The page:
Few new ideas on budget as deadline nears With less than five days remaining in the legislative session, few new ideas emerged today at the State Capitol on how to solve a nearly $3 billion budget deficit.5:15 p.m.
David Cameron: A 'New Era' In British Politics?
At 43 years old, Britain's new prime minister, David Cameron, is the youngest person to hold the job in almost 200 years. He comes from an economically privileged background and attended Eton, the private school of Britain's elite. Considered more of a pragmatist than an ideologue, he has tried to reform and modernize the Conservative Party. Cameron has promoted environmental issues, he acknowledges gay rights and civil partnerships, and his self-proclaimed goal is to rid his party of its reputation as the "nasty party."
Britain's Evolving Relationships With Europe, U.S.
When President Obama spoke by phone with U.K. Prime Minister David Cameron on Tuesday, he invoked the special relationship between the U.S. and Britain. Britain is also a member of the European Union, but not the eurozone. Robert Siegel talks to columnist Jonathan Freedland of the Guardian newspaper about how the Conservatives and their junior partners -- the Liberal Democrats -- view those relationships.
Spain's European Identity Shaken By Debt Crisis
Spaniards face the prospect that their country is slipping into a second European tier, scorned by its neighbors and by the bond markets, which aren't convinced the country will demonstrate budget discipline.
Newark Mayor Re-Elected On Strong Crime Record
Cory Booker was re-elected Tuesday night to a second term with a 59 percent majority. The victory came in the midst of tumultuous political and economic times in part because of his successful effort to reduce crime. Murders are down by nearly 60 percent since Booker took office, and in March, the city had its first murder-free month since 1966.
A View From Newark, N.J., On Election Day
Mayor Cory Booker had everything he needed to win: money, ads, an Internet campaign and celebrity endorsements. But what does a candidate do when he has none of these? He yells at people. Out of speakers. From the top of a truck. NPR's Robert Smith was also in Newark, N.J, on election day, what some consider to be the loudest day of the year.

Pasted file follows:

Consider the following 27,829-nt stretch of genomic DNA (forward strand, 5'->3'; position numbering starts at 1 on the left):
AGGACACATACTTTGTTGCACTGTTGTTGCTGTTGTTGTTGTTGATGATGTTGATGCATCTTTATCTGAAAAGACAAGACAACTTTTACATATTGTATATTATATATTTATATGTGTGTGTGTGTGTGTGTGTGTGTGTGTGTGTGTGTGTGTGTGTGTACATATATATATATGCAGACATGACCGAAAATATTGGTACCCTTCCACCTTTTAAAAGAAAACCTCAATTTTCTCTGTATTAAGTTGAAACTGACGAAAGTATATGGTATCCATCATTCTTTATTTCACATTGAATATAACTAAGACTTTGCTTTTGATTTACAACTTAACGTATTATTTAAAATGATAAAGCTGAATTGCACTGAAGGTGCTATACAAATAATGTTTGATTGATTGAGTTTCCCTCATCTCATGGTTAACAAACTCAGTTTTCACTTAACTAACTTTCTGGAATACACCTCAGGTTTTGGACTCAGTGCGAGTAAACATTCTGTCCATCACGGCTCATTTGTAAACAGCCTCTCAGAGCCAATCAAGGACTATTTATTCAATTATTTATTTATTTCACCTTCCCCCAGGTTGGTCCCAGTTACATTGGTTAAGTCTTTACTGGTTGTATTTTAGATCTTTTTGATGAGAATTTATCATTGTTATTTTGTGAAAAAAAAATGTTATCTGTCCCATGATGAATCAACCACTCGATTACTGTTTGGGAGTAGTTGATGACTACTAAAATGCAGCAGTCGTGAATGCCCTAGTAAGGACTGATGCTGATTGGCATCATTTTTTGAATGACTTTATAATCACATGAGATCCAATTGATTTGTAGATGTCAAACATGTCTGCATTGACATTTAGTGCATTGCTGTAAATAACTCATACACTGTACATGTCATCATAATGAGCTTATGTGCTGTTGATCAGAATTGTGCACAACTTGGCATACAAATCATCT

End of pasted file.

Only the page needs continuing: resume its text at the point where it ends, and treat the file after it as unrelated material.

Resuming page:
The Difficulties Of Measuring The Oil Spill
Oil companies fighting the blowout off Louisiana say they have no idea how much oil is flowing into the Gulf of Mexico. But marine scientists say there are well-established methods for measuring the flow from a situation like this, either using commercially available instruments or by analyzing videos of the source. The U.S. Coast Guard has video of the gusher, but they have not been made public. The Coast Guard admits its figure of 5,000 barrels a day is just a rough estimate.
As Oil Continues To Gush, Despair Grows In Gulf
Off the coast of Louisiana, the oil leak is still not under control. Oil continues to flow into the Gulf at a rate of 200,000 gallons each day. And at the mouth of the Mississippi River, globs of oil are now washing ashore.
Panel: Defects May Have Contributed To Oil Spill
The investigation into the Gulf oil spill by a House subcommittee reveals that the well failed an important test just 20 hours before the explosion, and that there were at least four significant problems with a key safety device that prevented it from working properly after the explosion.
Arizona Law Targets 'Ethnic Studies'
On the heels of the state's highly controversial immigration law, Arizona Gov. Jan Brewer has signed a new bill targeting "ethnic studies" classes in public schools. The law prohibits schools from offering classes "designed primarily for students of a particular ethnic group" -- or that "advocate ethnic solidarity." Michele Norris talks to NPR's Ted Robbins about the new law.
Letters: Statue Of Liberty, Heroes
Listeners respond to a story about evacuating from the Statue of Liberty, and an interview with author Brad Meltzer about his latest book, Heroes for My Son. Robert Siegel and Michele Norris read from listeners' e-mails.